Hungry Hearts Is a Contemplative, Though Flatline Thriller

Hungry Hearts Is a Contemplative, Though Flatline Thriller

Being young parents is enough to drive you mad, and that’s just what happens in this quiet little indie from IFC. The story conquers new love, moving in together, getting married, meeting the family, and, finally, having a baby. And that’s just the first half hour. What follows is an unexpected, and deeply complicated, piece of a yuppie couple’s challenging life puzzle. With an intimate gaze at the cozy confines of a New York City apartment, this disturbing, sometimes muddy thriller delves into some big ideas with varying degrees of success.

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As young professionals Jude and Mina settle into a new life with each other, Mina, played by the eerily convincing Alba Rohrwacher, learns that she’s pregnant. She almost immediately begins educating herself on methods for parenting, eager to be the best mother she can be. It doesn’t take long for her to conclude that the world is a too filthy, awful place for her precious cargo, and with increasing paranoia and distrust, she convinces herself that her baby must be free from all environmental contaminants. That includes outside foods, meats, electronic waves and any dirt from beyond the walls of their cramped apartment. As time goes on, she even begins to believe that her baby is so pure that he is magical – and must be kept that way at all costs. When the loving Jude, played admirably by Adam Driver, grows concerned for their ailing baby’s health, Mina’s obsessions with cleanliness, and her fight against him, only grows more dangerous and alarming.

Hungry Hearts is an adaptation of a well-reviewed, bestselling novel by Marco Franzoso. I can’t speak for the book since I haven’t read it, but the film works simply because of the actors involved. Had it not been for their devotion to these desperate characters, I’m not sure it would’ve. The script is bursting with commentary on modern life, and is earnest in its efforts to artfully undress the modern health concerns of the industrialized and urban world. The tale’s aggression also thoughtfully points at the marketing media industry’s fear mongering of parents. While it doesn’t come out and say this, one can’t help but run through the current deluge of headlines (rightfully) screaming about the horrors Monsanto, dying flocks of poisoned birds, and the dangers of GMOs. What constitutes as “safe” for our children to consume? And who regulates that, if not the parents? If parents can’t protect their children from harm, and are in fact administering it to them, what good are they?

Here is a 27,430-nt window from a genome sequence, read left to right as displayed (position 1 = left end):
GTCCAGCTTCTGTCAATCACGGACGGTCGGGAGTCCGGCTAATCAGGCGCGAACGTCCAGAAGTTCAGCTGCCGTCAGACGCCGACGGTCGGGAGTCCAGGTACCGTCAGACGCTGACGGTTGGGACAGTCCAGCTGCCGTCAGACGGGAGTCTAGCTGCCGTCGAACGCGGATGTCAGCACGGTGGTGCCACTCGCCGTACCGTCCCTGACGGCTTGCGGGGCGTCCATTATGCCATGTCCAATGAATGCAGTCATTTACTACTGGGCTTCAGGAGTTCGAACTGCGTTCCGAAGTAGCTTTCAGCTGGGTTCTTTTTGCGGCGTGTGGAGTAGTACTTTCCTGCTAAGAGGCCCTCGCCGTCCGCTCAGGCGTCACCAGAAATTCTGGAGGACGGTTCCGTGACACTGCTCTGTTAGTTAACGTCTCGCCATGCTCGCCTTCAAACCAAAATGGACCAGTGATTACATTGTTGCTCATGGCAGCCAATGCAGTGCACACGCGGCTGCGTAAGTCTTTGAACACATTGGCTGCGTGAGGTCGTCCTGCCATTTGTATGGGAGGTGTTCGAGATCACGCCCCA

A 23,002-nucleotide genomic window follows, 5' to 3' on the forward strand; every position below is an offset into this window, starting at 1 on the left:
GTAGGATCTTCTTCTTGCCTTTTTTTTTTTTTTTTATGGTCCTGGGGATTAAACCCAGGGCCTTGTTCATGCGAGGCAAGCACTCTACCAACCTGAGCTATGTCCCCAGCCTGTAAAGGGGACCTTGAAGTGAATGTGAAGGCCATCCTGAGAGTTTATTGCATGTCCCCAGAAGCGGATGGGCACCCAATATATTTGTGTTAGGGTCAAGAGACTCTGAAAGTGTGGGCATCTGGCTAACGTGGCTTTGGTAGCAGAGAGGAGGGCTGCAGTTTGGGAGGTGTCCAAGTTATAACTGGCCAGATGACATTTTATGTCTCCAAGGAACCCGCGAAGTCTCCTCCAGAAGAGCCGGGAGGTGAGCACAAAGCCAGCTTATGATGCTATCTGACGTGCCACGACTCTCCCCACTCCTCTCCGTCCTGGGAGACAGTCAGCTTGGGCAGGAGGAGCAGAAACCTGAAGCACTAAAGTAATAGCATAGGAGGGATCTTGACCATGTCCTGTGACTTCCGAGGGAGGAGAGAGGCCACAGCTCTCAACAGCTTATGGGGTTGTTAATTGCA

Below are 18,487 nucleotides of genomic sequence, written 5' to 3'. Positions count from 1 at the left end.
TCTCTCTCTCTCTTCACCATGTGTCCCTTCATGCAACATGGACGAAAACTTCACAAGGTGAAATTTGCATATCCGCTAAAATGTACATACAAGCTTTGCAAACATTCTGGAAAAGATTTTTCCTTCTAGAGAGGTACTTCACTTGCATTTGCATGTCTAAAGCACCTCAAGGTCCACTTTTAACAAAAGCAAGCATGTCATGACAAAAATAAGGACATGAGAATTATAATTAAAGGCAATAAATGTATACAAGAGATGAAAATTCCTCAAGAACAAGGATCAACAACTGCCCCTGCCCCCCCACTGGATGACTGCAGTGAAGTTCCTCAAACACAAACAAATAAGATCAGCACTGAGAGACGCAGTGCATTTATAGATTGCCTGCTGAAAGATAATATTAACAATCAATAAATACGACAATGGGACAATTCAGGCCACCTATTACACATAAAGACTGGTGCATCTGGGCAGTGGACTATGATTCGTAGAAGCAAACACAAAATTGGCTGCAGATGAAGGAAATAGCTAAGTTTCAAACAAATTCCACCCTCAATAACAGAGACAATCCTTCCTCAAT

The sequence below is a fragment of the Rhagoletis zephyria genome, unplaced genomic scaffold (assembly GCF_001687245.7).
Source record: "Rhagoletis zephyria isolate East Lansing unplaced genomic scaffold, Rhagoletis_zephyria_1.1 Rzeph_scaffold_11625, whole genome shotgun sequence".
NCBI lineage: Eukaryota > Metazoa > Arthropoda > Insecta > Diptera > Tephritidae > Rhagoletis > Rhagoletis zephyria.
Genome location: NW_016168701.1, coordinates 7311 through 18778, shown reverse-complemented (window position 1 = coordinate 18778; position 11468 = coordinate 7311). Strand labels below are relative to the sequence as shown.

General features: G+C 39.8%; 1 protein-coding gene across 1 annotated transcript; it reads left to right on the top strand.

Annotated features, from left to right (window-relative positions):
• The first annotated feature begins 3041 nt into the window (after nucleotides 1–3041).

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The other big idea is mistrust for the medical industry, and perhaps in particular, anti-vaxer fanaticism. Mina is convinced that the doctors don’t know what’s best for her child, that only she knows. She refuses advice, tests, and any nutrients and medicine they offer to help her baby survive. To the detriment of her child’s health, she fights the doctors, her husband, and his mother (played by Roberta Maxwell) to the point of depravity. She truly creates a sense of horror for all involved.

During the final act, the target focuses on the flimsy and illogical laws of child protection services. When Jude and his mother essential kidnap the baby for his own good, law enforcement intervenes, granting immediate custody back the clearly unwell Mina simply because she’s demanded it. It’s harrowing when Jude and his mother realize their powerlessness against the situation.

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Needless to say, there’s a lot going on in this film. Mash these big ideas with the claustrophobia of cramped, poorly lit interiors (which work surprisingly well), some very questionable and wholly unnecessary camera tricks, and perhaps one of the most awkward and out-of-place openings I might have ever witnessed, we have a bit of a mess on our hands. The out-of-place and slapdash ending only adds to the aggravation of it all. And coming in at an overly-long one hour and 53 minutes, the plodding, though never completely uninteresting, cautionary thriller ultimately loses its thrill.

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This was my introduction to Alba Rohrwacher, and was surprised by her talent. I wish I could’ve focused more on the actors, to be honest. The depths Rohrwacher plunges into the mind of Mina is truly what keeps this film alive. And while Adam Driver rarely disappoints, the soft-souled, though erratic Jude is drawn more frustratingly than sympathetically. The story could’ve been whittled down to a few core ideologies and ran with them. But with all the issues, the two leads give their troubled characters a thunderous pulse despite the dreary and confusing existence they’ve been afforded.

Director Saverio Costanzo had a vision, and while the vision wasn’t realized, it is certainly appreciated. Hungry Hearts is an ambitious indie effort with a lot of, uh, heart, some truly original cinematic themes, and a cast worth noting, though ultimately not much else.